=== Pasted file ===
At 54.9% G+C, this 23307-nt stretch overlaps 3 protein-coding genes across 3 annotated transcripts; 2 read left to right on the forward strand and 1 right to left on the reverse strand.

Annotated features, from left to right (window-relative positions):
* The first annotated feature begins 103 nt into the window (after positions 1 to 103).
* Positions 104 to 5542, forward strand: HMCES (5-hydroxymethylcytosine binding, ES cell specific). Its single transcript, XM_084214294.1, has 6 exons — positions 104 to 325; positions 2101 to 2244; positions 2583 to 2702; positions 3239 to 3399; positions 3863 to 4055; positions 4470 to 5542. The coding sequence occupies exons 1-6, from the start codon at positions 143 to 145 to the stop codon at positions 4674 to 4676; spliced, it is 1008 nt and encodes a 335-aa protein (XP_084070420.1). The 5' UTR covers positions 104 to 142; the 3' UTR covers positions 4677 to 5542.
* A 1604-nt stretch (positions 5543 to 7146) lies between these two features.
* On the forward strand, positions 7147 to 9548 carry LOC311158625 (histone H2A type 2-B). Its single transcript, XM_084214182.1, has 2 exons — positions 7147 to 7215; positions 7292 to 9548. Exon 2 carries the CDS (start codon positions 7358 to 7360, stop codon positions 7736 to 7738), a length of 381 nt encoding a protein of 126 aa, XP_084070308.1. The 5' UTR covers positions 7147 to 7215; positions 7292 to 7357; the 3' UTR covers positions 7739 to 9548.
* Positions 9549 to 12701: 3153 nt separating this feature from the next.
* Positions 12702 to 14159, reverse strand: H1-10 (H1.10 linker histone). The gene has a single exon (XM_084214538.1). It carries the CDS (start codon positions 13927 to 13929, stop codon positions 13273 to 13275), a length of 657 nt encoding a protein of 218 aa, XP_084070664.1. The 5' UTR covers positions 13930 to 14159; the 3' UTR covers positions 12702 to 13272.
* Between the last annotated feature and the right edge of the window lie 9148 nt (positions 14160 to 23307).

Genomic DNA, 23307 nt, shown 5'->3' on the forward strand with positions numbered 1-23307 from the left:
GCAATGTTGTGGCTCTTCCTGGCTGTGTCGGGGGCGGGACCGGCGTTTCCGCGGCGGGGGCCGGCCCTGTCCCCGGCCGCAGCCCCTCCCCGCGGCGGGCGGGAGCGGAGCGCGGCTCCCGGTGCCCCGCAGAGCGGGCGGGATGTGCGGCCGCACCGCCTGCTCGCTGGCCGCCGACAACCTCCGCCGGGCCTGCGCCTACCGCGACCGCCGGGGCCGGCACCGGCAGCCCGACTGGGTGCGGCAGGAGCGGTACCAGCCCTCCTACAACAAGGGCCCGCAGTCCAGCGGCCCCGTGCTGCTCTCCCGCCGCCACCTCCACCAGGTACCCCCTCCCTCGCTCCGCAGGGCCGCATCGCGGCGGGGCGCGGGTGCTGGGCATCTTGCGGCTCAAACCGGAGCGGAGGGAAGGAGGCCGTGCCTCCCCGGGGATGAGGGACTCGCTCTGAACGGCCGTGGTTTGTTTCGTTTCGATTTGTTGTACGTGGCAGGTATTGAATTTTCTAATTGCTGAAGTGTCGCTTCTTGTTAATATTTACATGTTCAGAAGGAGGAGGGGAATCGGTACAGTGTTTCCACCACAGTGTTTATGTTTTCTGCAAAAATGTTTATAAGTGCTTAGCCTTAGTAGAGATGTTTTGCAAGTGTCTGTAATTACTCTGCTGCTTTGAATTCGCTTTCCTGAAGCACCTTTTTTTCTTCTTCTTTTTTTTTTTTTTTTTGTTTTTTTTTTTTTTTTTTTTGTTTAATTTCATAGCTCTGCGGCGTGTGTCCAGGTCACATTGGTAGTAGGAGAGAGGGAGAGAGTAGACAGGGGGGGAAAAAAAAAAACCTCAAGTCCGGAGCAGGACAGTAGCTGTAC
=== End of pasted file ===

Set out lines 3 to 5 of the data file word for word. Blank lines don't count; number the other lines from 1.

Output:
* The first annotated feature begins 103 nt into the window (after positions 1 to 103).
* Positions 104 to 5542, forward strand: HMCES (5-hydroxymethylcytosine binding, ES cell specific). Its single transcript, XM_084214294.1, has 6 exons — positions 104 to 325; positions 2101 to 2244; positions 2583 to 2702; positions 3239 to 3399; positions 3863 to 4055; positions 4470 to 5542. The coding sequence occupies exons 1-6, from the start codon at positions 143 to 145 to the stop codon at positions 4674 to 4676; spliced, it is 1008 nt and encodes a 335-aa protein (XP_084070420.1). The 5' UTR covers positions 104 to 142; the 3' UTR covers positions 4677 to 5542.
* A 1604-nt stretch (positions 5543 to 7146) lies between these two features.